The Future Of Fecal Microbiota Transplantation Method in Neuropsychiatric Disorders
Ceylan, Mehmet Emin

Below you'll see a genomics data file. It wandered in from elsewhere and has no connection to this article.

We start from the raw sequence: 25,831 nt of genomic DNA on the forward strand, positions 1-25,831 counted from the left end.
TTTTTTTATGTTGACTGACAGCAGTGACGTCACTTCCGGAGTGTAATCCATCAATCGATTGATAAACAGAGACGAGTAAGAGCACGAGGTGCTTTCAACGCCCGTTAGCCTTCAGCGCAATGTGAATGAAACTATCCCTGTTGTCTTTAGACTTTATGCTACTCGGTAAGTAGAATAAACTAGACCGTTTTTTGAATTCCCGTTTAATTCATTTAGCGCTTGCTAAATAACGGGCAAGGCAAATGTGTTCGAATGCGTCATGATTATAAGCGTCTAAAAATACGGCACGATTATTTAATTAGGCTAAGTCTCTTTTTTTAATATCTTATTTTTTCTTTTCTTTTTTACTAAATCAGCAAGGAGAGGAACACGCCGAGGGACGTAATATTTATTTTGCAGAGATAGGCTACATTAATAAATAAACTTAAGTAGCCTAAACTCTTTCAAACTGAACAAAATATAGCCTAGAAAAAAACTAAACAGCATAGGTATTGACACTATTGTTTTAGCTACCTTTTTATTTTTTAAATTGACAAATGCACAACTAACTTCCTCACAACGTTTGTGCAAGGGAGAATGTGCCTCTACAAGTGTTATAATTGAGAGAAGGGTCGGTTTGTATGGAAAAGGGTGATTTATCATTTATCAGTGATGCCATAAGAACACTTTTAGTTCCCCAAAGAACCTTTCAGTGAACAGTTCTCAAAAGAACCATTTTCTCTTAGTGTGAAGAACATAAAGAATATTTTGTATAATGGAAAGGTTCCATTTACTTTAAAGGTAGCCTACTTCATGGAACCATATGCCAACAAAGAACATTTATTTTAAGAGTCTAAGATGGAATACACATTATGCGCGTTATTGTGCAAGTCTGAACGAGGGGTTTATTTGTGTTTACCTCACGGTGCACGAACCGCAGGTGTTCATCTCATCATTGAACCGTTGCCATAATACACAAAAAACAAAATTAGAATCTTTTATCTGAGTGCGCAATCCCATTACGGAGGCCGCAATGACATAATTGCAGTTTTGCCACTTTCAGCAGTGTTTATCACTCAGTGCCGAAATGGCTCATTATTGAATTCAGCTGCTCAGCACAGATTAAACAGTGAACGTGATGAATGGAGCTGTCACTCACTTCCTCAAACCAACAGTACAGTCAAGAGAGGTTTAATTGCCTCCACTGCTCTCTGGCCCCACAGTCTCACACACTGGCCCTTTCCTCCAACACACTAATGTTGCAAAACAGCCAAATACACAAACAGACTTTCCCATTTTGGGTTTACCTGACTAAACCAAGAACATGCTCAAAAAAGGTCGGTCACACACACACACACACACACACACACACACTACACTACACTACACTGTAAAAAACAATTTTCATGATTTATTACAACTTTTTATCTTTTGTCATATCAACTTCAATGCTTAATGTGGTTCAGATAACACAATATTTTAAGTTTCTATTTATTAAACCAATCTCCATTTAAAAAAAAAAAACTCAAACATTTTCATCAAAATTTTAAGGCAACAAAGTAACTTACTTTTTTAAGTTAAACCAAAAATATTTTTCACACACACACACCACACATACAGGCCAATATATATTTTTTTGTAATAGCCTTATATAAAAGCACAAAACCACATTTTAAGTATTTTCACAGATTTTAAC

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All microorganisms living in the body and their genetic material is called microbiome, and the community of microorganisms that are present in different ecosystems of human body is called microbiota (i.e. Gut microbiota, skin microbiota) (Evrensel and Ceylan 2015a). Microbiota-gut-brain axis and fecal microbiota transplantation (FMT) has been the focus of attention of the scientific community in recent years. Ninety percent of microbiota-themed articles have been published in recent years (Khanna and Tosh 2014). FMT is the process of transferring stool from a healthy donor to a receiver’s gut in order to recover the impaired intestinal flora (Xu et al. 2015). FMT dates back to 1700 years. First known stool application for treatment has been performed by Chinese physician Ge Hong in the fourth century (Zhang et al. 2012). It has been used orally under the name of “yellow soup” in cases with severe diarrhea. This forgotten treatment method has been put into use again in the last fifty years. It has been implemented in 1958 for the first time in modern medicine. A pseudomembranous enterocolitis case with severe diarrhea related to antibiotics has been treated through fecal enema (Eiseman et al. 1958). Interest in the topic of microbiota-gut-brain axis and FMT is rapidly increasing. New evidence is obtained in the etiopathogenesis of neuropsychiatry disorders. There are numerous experimental and clinical research in the area of gut-brain axis (Evrensel and Ceylan 2015a). Information about FMT is limited. Despite this, initial results are promising. It is commonly used in the treatment of gastrointestinal diseases such as Clostridium difficile infection, Crohn's disease, ulcerative colitis. It is also being tested in the treatment of metabolic and autoimmune diseases. There are case reports indicating the effectiveness of FMT in the treatment of autism, Parkinson's disease, multiple sclerosis, chronic fatigue syndrome and irritable bowel syndrome (Xu et al. 2015). It is easy to implement, and is a cheap and reliable treatment method. However, long-term risks are unknown. Also, standard implementation ways have not yet been formed. Although FMT has a history of 1700 years, modern medical experiences have been obtained in recent years. “In which disorder and in which direction microbiota balance is impaired, whether the transplant material shall be obtained from a donor or shall be produced in the culture, whether fresh feces shall be used or whether feces shall be taken from a stool bank, with what the stool shall be diluted, which dilution material shall be used in different indications, the quantity of the stool to be used, which method shall be used for application, the immunologic response emerging/changing after FMT, whether FMT does have long-term risks” are among the questions to be answered (Vandenplas et al. 2015). In the future, oral application of FMT in the form of capsules to regulate intestinal microbiota is expected to become a routine procedure after antibiotherapy (Borody et al. 2014). Ideal approach shall be to repair the microbiota with probiotics (Evrensel and Ceylan 2015b) In the coming period, the determination of FMT implementation ways and strong evidence with case samples demonstrating its effectiveness in neuropsychiatric disorders are needed.